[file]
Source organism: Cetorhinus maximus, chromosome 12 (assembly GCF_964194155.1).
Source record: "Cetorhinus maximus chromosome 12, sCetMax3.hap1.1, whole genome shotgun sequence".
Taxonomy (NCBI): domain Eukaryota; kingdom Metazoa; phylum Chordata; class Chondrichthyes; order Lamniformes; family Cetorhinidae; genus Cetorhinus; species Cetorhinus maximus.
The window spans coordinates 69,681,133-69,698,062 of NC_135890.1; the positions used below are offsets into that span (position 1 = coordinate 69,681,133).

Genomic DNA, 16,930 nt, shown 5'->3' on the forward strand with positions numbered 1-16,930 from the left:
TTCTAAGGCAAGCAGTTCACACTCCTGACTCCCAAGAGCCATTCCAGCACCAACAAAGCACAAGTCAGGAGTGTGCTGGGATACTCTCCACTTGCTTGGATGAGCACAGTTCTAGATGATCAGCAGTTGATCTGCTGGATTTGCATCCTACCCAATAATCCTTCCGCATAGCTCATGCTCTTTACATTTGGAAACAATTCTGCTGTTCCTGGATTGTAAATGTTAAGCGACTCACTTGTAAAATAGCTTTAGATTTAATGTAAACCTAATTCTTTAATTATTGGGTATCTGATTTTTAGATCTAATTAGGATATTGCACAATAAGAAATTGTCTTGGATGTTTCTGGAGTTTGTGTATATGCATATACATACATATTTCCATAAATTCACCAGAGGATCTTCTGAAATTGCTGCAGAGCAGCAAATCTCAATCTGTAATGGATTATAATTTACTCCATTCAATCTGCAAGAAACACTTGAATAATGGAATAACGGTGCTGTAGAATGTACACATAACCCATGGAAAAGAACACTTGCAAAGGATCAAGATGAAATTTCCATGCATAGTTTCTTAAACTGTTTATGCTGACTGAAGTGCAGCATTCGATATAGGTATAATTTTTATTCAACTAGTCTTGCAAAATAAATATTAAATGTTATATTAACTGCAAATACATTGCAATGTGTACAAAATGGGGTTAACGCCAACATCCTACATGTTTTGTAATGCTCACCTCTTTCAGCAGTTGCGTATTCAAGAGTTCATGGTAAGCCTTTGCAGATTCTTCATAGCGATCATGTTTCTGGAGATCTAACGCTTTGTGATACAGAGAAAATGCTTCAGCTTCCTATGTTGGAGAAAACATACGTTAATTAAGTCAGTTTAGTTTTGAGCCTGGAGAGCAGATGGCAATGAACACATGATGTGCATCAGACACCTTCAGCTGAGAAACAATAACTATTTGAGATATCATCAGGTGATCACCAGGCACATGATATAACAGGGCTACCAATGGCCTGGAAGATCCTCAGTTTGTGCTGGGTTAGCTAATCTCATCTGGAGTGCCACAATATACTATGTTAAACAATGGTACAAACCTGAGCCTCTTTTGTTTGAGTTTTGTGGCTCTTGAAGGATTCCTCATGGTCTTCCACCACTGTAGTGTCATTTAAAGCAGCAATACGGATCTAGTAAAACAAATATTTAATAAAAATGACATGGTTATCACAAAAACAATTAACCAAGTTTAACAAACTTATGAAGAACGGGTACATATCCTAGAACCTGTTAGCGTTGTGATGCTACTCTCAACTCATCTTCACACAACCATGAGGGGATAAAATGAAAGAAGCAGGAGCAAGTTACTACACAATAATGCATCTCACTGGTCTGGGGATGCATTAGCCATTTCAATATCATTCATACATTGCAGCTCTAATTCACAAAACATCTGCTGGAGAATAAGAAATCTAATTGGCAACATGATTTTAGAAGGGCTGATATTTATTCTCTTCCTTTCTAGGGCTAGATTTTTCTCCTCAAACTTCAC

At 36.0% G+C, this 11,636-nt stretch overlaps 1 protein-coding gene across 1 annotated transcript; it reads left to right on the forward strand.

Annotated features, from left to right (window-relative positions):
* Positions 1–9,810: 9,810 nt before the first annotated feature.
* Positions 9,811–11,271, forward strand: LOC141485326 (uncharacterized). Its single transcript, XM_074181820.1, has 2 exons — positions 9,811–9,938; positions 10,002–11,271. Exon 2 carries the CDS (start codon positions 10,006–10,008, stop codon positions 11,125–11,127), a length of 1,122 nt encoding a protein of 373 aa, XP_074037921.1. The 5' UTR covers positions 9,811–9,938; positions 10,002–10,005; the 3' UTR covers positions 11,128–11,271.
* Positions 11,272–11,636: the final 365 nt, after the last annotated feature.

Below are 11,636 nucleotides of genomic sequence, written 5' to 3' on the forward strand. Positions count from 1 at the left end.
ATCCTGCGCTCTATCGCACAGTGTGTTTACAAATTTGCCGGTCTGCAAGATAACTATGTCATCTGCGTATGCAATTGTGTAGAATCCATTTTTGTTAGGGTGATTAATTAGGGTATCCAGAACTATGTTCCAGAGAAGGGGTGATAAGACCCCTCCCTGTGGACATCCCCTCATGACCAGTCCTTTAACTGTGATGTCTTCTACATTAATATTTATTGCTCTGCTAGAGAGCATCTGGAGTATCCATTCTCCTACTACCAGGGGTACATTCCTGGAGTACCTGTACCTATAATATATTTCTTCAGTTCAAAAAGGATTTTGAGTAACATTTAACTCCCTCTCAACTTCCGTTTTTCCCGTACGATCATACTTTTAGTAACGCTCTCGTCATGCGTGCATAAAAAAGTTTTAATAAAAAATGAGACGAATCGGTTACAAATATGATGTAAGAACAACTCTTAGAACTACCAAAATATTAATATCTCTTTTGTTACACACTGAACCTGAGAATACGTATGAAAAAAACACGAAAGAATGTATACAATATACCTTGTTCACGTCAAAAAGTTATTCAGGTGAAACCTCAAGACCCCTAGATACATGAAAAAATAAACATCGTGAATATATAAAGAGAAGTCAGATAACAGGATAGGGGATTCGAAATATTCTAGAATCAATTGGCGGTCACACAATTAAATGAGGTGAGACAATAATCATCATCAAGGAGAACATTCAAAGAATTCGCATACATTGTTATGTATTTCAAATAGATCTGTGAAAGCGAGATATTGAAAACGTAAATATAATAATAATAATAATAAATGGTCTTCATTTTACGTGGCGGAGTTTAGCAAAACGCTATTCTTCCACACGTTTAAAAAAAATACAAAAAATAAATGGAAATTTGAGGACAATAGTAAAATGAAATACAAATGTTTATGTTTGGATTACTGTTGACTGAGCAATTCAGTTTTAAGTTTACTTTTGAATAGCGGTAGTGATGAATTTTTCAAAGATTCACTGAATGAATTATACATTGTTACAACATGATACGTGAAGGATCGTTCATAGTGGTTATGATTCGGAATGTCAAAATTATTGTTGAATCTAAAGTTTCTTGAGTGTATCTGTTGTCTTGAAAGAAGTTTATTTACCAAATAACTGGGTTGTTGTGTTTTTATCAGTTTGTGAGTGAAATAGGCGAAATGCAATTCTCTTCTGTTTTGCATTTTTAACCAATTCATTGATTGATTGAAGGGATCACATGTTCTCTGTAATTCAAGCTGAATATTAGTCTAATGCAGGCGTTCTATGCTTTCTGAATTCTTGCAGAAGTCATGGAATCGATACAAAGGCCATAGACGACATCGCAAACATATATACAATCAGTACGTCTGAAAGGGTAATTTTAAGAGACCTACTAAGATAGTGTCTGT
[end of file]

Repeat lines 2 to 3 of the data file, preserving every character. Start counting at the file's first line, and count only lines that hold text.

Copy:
Source record: "Cetorhinus maximus chromosome 12, sCetMax3.hap1.1, whole genome shotgun sequence".
Taxonomy (NCBI): domain Eukaryota; kingdom Metazoa; phylum Chordata; class Chondrichthyes; order Lamniformes; family Cetorhinidae; genus Cetorhinus; species Cetorhinus maximus.